Observation 12793: Russula Pers.
When: 2008-10-09
No herbarium specimen

Notes: Large and funnel-shaped. No overt oozing of latex when gills sliced, but close examination of the slice (third photo at maximum magnification) shows what might be signs of latex produced near the tops of the gills.

Proposed Names

-30% (5)
Recognized by sight
42% (7)
Recognized by sight
-4% (4)
Recognized by sight: Large, lactarioid russula with yellowish cap.

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Eye3 = Observer’s choice
Eyes3 = Current consensus


Add Comment
There is a strong resemblance
By: Paul Derbyshire (Twizzler)
2010-12-10 22:55:46 CST (+0800)

to R. laurocerasi as described in Lincoff 1981. Particularly, Lincoff describes it as yellowish, not simply brown. Furthermore, in the similar species list the only other close match is described as occurring “in sand, under pines” which doesn’t fit this observation’s habitat.

No resemblance
By: Irene Andersson (irenea)
2010-12-10 16:53:23 CST (+0800)

with laurocerasi:

No sulcate cap margin, not a brown coloured cap, not spotted brown on stem an gills. This one has a strongly greying flesh, which probably is significant for the ID. About the smell, you’re the only witness..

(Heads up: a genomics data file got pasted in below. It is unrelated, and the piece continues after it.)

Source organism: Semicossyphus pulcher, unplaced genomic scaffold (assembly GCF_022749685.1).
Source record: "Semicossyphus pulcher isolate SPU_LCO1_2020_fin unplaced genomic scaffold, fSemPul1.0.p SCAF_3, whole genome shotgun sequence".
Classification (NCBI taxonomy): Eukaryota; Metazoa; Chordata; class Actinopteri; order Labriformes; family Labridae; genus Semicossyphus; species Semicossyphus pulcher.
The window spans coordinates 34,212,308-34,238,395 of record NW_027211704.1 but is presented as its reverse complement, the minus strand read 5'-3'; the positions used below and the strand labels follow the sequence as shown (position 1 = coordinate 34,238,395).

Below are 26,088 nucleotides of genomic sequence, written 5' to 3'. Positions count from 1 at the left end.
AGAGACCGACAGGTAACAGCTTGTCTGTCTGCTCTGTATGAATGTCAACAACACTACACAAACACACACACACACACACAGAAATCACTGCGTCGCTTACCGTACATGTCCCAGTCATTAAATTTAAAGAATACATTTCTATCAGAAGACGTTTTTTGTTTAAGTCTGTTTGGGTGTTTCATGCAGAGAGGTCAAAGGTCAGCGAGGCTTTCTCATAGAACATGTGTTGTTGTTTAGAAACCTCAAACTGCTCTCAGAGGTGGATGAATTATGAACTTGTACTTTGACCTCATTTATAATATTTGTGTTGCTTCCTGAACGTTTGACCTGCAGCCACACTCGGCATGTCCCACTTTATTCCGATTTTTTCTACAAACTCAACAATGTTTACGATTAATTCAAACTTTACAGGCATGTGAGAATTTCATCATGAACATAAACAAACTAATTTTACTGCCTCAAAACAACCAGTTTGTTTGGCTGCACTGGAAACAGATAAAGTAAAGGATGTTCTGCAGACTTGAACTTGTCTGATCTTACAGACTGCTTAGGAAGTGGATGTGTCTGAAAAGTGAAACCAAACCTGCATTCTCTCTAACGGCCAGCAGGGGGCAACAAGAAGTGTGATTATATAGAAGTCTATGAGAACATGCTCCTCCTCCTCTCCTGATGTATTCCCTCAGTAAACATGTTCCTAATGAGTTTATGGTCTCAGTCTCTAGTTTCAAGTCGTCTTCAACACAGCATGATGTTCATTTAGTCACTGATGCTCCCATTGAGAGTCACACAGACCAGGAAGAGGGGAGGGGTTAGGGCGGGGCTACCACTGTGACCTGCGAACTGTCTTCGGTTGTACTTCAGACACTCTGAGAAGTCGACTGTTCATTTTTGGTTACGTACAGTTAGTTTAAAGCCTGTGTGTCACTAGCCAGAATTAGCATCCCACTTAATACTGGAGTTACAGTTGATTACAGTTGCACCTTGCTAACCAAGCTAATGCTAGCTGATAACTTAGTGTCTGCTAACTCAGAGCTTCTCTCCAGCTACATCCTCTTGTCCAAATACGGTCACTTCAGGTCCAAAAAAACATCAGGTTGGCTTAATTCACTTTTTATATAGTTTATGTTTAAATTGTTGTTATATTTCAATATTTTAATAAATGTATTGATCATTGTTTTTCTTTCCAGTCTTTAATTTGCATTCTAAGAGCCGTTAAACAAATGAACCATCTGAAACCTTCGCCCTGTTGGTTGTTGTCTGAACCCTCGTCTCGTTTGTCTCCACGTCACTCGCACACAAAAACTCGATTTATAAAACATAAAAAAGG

Is there any legitimate reason
By: Paul Derbyshire (Twizzler)
2010-12-10 05:27:35 CST (+0800)

for the negative votes on R. laurocerasi? It doesn’t seem there’s any contrary evidence for that id.

Looks dry and brittle
By: Darvin DeShazer (darv)
2008-10-19 22:09:33 CST (+0800)

On full size, I can’t see any latex.

I’m not sure
By: Irene Andersson (irenea)
2008-10-19 17:00:16 CST (+0800)

The yellowish spores, the strongly greying flesh, and the red spots/shades on the cap, are features that I usually recognize in a Russula.
I don’t really rule out Lactarius either, but I can’t recall anyone looking like that.

By: Paul Derbyshire (Twizzler)
2008-10-18 21:16:58 CST (+0800)

Well, it’s almost certainly one of the two, and from the clade that contains Russula brevipes, R. adusta, Lactarius piperatus, and the like (http://www.mushroomexpert.com/russulaceae.html) — the big funnel-shaped subsection of the Russulaceae.

So you don’t think that’s scanty latex at the bottom of the cut I made in the gills?

Created: 2008-10-18 05:58:19 CST (+0800)
Last modified: 2010-12-11 06:52:06 CST (+0800)
Viewed: 54 times, last viewed: 2016-10-24 18:12:15 CST (+0800)
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